Now a part of the mainstream, alternative lenders must find new ways to stay ahead of the curve.
It’s no secret that small businesses often face an uphill struggle to maintain a healthy cash flow. Many businesses fail in their first three years from a lack of working capital. Yet British SMEs have grown 33 percent since 2009 and are earning revenues worth £1.4 trillion a year, according to reports.
A key reason behind this marked progress in the SME sector is the increasing number of “alternative” lenders that have sprung up since the recession and which now, reportedly, lend more to SMEs than traditional banks lend on overdraft. The cuts to bank lending after 2007 paired with major advances in technology made many ‘alternative’ routes to finance far easier to discover and access. Since then, many SMEs have continued to use alternative funders as a preferred option to the banks, making the label ‘alternative’ null and void. These lenders, which come in many shapes and sizes, are now very much part of the mainstream.
From invoice finance to crowdfunding and peer to peer lending, alternative lending continues to have excellent growth potential. Unhindered by bank regulations and all the bureaucracy that comes with dealing with such huge organisations, new-style lenders can often continue to provide a solution through thick and thin.
We are now once again entering uncertain times following the EU referendum and with Brexit looming it seems likely that banks will begin to tighten their lending criteria once again, opening further opportunities for new independent lenders.
For a competitive lender, speed, flexibility and value reign supreme.
Traditional banks struggle to compete on these criteria but the rivalry from other independent lenders is tough and it is vital to stay ahead of the game.
Of foremost importance for many SMEs when choosing a lender is speed. The improvement in technology means that assessment, approvals and the lengthy admin traditionally associated with finance provision can be cut dramatically, making it faster than ever before. This in turn makes access to funding comparably pain-free to the conventional bank-loan process.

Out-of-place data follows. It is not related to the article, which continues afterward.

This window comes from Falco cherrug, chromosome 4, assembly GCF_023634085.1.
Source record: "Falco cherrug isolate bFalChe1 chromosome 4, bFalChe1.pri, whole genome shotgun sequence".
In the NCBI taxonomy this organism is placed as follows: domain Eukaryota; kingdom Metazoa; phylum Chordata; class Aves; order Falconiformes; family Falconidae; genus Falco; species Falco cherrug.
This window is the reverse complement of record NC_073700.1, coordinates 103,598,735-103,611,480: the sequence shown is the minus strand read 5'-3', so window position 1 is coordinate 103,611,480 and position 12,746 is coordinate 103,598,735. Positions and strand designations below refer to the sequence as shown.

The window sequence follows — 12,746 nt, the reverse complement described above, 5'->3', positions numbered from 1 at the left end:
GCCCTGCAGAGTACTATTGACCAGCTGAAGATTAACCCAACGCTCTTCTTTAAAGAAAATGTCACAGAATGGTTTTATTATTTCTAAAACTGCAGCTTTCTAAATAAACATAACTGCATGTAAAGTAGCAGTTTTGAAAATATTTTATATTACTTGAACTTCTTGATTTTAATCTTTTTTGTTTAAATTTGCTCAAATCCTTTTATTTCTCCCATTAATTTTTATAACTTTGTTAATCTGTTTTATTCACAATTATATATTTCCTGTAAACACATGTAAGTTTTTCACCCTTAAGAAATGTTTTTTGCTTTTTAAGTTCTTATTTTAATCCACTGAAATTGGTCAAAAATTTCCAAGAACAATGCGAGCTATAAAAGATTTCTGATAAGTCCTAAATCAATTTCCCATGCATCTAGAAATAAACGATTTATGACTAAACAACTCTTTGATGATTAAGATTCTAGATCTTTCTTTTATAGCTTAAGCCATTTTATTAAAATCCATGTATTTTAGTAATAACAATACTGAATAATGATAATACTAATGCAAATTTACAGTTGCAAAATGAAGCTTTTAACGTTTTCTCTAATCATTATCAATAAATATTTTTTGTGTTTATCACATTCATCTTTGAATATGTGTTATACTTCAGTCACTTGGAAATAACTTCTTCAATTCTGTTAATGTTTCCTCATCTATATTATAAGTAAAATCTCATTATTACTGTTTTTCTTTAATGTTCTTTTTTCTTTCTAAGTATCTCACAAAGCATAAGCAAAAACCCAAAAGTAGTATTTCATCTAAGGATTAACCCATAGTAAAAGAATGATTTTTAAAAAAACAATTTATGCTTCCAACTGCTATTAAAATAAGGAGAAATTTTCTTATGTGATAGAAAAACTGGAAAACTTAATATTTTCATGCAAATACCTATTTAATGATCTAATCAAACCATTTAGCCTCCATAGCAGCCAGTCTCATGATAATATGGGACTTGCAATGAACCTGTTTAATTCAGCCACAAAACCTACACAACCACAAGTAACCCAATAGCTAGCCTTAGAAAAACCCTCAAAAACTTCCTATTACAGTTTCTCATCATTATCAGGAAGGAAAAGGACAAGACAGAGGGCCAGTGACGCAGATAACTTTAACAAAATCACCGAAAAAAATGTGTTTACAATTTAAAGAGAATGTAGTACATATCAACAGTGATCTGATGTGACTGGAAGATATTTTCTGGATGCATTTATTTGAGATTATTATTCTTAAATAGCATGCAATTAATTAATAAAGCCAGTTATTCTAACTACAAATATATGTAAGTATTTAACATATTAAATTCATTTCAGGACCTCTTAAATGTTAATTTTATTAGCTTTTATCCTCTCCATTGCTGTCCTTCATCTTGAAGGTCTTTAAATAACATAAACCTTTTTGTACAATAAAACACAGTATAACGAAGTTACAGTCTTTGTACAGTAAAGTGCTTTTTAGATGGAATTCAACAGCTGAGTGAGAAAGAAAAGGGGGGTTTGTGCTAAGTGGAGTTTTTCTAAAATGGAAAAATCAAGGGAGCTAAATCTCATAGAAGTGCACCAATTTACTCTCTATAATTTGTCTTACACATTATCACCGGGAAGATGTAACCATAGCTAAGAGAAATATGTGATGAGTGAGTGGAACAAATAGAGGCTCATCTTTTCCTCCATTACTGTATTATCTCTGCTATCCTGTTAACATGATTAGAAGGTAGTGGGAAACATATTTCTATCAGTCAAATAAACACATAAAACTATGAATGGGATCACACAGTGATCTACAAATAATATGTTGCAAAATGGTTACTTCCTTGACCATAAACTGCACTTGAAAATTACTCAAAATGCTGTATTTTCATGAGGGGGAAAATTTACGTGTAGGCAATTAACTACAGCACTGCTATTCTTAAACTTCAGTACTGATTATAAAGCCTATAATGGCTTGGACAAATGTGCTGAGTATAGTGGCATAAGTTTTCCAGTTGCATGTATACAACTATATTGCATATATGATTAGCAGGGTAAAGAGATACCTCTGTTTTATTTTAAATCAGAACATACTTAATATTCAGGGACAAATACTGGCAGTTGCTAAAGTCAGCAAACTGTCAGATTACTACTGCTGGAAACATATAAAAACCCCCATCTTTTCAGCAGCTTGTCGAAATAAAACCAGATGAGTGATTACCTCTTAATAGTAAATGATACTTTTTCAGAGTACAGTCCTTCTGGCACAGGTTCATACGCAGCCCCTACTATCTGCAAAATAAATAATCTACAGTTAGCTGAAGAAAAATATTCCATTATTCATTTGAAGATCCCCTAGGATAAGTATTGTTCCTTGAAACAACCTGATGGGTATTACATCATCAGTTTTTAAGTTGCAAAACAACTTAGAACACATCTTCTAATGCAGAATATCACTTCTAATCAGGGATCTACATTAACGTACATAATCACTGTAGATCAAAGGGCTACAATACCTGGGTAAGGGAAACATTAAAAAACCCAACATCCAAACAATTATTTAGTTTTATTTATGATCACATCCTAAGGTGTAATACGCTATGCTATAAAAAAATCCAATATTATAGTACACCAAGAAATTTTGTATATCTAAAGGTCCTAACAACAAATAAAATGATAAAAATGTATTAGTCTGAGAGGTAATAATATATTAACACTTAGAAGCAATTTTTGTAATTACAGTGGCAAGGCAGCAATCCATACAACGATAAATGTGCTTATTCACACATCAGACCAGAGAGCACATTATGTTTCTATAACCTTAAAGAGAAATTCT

Unhindered by the regulations and processes associated with large organisations, alterative lenders can be much more flexible in their lending. They can tailor lending packages to best suit specific customers and agree lending based on more criteria than purely a credit rating.
As smaller organisations with fewer overheads, and no major debt to service, alternative can lend at great value. But alternative lenders cannot rest on their laurels. Although flourishing, alternative finance is still in its infancy – customers cannot be taken for granted. The lenders must keep thinking of ways to offer even better value for money and this requires constant innovation.
In this increasingly crowded marketplace, innovation is the differentiator. Financers must continue to think of new ways to improve their offering and customers’ experience such as easy to use apps and online portals where deals can be agreed in minutes.
Unlike banks who can, to a certain extent, rely on apathy, disinterest and a lack of knowledge to retain and even gain customers, alternative lenders need to actively attract customers. They must then offer fantastic service, with experienced staff on hand to answer queries and provide business advice, to keep customers and build a strong reputation. Lenders must continue to ask their customers what they want, and need, and improve their offering accordingly.
Because alternative lenders have the flexibility to go the extra mile, they should not only provide the speed, ease and value that is expected, but also the additional business support and a level of customer service that shines.